Middle East update: January 9 2018


Damascus says that Israeli forces struck the Qutaifa area near Damascus from air and ground on Tuesday, presumably because of something to do with Hezbollah although as usual the Israeli government refused to talk about it.

Questions about who exactly has been attacking Russia’s military bases in Latakia remain unanswered, and that’s encouraging some creative thinking. Russian officials, for example, appear to be accusing the US of involvement, saying that the attempted drone strikes against their facilities had to be assisted by a country with advanced satellite navigation capabilities. The US is naturally denying this, and to be fair the drones seem to have been cheap enough and low-range enough that satellite GPS may not have been required. But there are a dearth of realistic suspects, which is also leading to some off-the-wall speculation in a totally different direction:

Among the theories circulating widely is that disgruntled Alawites from Assad’s own minority sect were responsible. A statement about the attacks on the base, which is in a predominantly Alawite area, was posted online in the name of a shadowy group called the Free Alawite Movement. It warned Alawites who support the Syrian regime that the attacks proved Assad’s hold on power is not secure but did not explicitly claim that it carried out the attacks. A number of Alawite opposition members said they did not think the group is real and speculated that foreign intelligence agencies are seeking to create the impression of strife among regime loyalists.


Another claim made in Syrian opposition news outlets is that an Iranian-backed militia fighting on behalf of the regime and located in the government-controlled hills nearby, was responsible. According to that theory, Iran wants to thwart Russia’s efforts to impose a peace settlement on Syria that would undermine Iranian interests.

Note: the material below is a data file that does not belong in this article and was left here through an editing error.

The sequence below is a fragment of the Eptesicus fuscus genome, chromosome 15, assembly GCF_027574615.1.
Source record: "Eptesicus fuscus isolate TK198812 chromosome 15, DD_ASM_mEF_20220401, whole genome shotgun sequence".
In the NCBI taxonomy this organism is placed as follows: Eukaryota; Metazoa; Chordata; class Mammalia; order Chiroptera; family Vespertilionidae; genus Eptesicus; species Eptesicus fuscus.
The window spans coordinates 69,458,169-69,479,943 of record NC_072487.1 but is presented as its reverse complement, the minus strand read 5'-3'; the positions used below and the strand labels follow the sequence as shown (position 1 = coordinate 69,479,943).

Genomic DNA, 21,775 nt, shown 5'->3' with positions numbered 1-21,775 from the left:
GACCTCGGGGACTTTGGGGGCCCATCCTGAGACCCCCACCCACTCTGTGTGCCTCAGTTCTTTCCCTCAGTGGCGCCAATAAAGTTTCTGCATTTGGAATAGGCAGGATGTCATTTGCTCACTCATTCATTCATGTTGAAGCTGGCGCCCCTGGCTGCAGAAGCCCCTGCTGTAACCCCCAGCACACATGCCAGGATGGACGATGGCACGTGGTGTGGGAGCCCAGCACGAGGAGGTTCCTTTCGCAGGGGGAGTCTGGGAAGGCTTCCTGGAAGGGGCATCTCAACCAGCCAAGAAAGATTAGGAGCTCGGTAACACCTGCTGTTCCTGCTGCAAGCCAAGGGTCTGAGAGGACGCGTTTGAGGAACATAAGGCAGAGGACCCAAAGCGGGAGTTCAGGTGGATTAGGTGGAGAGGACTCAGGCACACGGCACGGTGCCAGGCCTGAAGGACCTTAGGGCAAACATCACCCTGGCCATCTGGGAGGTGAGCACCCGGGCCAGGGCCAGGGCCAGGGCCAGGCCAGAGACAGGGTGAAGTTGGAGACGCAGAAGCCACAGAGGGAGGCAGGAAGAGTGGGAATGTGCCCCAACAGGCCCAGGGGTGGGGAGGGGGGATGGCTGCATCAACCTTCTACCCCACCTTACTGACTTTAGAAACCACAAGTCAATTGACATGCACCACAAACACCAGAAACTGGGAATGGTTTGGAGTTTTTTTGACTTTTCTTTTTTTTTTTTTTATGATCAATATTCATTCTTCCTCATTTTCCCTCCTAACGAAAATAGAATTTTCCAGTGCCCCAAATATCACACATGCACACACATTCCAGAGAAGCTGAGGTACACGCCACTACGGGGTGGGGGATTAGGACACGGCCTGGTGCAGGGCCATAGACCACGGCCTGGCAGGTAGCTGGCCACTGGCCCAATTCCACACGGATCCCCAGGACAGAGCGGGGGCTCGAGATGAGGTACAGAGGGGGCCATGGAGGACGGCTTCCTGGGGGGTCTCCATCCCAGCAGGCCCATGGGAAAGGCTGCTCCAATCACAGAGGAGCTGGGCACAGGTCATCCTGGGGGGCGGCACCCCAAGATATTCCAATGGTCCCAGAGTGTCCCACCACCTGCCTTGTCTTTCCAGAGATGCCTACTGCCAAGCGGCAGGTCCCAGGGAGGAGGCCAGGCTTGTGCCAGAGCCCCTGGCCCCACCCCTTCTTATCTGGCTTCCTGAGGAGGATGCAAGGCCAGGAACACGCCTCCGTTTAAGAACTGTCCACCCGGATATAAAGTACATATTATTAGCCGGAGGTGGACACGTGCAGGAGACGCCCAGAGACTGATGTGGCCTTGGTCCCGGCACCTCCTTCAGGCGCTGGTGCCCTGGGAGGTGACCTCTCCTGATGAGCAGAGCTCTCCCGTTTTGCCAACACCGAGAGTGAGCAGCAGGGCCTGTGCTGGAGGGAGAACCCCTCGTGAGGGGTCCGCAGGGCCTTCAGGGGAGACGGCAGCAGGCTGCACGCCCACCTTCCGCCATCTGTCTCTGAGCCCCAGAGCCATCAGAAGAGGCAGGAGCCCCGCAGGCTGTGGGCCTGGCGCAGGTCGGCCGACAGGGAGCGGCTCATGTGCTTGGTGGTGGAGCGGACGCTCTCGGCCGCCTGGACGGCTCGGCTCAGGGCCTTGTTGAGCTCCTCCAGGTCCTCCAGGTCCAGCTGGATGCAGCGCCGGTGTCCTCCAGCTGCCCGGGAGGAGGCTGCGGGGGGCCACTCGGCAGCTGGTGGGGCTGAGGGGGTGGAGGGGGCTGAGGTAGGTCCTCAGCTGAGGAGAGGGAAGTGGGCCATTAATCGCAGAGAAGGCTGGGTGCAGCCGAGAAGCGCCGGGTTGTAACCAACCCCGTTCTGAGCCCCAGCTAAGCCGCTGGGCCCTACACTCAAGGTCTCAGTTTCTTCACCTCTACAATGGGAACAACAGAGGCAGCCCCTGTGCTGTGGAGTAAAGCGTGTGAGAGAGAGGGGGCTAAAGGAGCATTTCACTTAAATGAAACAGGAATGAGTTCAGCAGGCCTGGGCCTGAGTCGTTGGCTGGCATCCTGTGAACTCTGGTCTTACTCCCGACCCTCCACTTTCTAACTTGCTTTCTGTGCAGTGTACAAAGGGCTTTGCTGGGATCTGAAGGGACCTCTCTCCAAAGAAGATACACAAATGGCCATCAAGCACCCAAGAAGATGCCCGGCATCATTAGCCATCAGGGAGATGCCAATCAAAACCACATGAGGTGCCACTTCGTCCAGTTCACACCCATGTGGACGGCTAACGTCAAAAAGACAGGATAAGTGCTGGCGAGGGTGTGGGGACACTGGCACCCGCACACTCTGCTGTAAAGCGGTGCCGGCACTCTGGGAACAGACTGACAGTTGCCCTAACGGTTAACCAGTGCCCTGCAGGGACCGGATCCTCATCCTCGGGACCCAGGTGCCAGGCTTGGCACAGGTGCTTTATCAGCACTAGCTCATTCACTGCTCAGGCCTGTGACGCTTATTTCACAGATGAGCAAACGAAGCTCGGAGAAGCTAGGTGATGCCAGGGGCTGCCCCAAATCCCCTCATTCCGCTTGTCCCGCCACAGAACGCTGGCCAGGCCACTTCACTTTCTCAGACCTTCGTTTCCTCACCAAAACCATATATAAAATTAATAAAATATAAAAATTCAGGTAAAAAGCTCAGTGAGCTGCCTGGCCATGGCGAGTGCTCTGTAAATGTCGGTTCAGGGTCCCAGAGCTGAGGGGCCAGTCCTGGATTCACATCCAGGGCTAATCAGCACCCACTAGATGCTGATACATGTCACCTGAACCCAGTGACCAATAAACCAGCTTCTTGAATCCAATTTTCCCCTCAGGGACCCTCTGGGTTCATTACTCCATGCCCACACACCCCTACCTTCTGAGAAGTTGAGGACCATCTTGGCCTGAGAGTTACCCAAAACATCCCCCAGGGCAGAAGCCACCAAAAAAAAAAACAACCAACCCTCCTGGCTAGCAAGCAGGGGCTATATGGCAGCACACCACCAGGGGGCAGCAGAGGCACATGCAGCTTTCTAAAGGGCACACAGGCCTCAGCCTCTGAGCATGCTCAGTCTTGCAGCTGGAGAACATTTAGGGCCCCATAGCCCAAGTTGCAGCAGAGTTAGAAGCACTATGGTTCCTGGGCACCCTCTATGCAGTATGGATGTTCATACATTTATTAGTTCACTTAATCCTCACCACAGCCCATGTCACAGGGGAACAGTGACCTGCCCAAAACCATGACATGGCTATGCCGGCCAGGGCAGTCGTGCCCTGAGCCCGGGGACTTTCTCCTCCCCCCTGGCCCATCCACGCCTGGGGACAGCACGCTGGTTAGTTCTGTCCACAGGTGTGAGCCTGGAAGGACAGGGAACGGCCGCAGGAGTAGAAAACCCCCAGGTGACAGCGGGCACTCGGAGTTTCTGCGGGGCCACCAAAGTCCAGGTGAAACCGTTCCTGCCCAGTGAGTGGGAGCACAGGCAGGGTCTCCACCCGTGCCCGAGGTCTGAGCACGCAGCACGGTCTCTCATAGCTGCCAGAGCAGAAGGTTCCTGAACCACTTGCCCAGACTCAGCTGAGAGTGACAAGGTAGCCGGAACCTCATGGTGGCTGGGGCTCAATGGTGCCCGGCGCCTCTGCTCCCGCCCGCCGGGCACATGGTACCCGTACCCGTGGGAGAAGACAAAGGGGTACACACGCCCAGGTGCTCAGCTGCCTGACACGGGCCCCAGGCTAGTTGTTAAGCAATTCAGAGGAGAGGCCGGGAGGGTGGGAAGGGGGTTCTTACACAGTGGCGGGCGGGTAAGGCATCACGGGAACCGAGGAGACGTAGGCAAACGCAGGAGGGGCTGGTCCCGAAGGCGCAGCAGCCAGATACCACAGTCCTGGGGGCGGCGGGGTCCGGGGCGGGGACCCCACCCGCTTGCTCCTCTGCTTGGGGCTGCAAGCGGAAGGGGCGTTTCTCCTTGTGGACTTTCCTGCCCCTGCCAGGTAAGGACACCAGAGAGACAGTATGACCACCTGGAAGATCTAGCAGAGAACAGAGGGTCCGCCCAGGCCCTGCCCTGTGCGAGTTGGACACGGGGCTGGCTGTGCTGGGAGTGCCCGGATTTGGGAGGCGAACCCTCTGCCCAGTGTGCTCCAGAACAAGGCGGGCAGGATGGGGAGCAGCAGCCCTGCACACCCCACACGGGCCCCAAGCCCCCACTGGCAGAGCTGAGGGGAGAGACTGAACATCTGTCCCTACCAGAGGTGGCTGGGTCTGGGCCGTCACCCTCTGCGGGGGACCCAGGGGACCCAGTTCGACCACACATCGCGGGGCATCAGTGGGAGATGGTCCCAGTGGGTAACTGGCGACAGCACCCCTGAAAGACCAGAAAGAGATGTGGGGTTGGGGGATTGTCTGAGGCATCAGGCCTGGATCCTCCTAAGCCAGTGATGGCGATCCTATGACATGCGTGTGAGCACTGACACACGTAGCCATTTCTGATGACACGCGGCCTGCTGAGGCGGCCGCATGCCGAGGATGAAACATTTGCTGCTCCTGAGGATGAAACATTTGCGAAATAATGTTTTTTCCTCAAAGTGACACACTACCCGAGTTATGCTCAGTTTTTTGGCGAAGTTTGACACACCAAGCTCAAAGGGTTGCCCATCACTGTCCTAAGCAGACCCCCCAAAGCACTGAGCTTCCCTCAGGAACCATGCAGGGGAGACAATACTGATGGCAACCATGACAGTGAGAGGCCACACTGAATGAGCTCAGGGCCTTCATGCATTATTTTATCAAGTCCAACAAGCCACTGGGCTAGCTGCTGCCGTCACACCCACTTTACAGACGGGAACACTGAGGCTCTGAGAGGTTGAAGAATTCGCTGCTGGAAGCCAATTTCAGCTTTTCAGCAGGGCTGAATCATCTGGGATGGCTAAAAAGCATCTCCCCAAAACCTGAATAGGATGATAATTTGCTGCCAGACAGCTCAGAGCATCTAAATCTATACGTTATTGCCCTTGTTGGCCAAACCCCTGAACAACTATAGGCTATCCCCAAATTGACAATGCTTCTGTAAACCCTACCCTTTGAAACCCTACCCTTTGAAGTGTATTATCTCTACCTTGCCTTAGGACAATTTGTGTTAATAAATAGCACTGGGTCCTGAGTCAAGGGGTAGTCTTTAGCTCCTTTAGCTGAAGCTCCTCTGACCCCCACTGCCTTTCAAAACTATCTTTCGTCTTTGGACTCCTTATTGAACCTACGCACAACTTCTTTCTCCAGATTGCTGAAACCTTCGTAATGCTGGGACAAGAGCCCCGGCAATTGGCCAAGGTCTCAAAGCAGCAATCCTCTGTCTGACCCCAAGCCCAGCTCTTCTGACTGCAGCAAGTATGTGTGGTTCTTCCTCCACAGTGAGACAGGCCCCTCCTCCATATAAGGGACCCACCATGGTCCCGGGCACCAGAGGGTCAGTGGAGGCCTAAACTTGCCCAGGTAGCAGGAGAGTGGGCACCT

I mentioned the “Free Alawite Movement” yesterday–it’s not actually clear this group exists despite a few public references to it. The Iranian angle is different, and not entirely out of the question–Moscow is trying to build relations with some rebel forces and has even allegedly been blaming Iran for recent fighting in places like Ghouta that are supposed to be under ceasefire–but needs some evidence to get out of tinfoil hat territory.

Speaking of places that are supposed to be under ceasefire, Turkish President Recep Tayyip Erdoğan’s government is arguing that recent Syria/Russia advances into Idlib province are “scuppering” the chances for a political settlement to the civil war. Ankara does say, however, that most of the territory recently taken by Syrian-aligned forces lays outside the strict limits of the Idlib deescalation zone.


Houthi media, in what was probably an ill-advised threat, reported on Tuesday that the Houthis will block Red Sea shipping if the Saudi-led coalition fighting against them doesn’t stop advancing on the port city of Hudaydah. It’s not clear the Houthis can carry out this threat–the Red Sea does bottleneck in the nearby Mandeb Strait and they clearly have anti-ship missiles, but they probably don’t have enough missiles to sustain a blockade–but the threat itself will be held up by the Saudis as justification for their campaign and by the US as justification for supporting the Saudi campaign.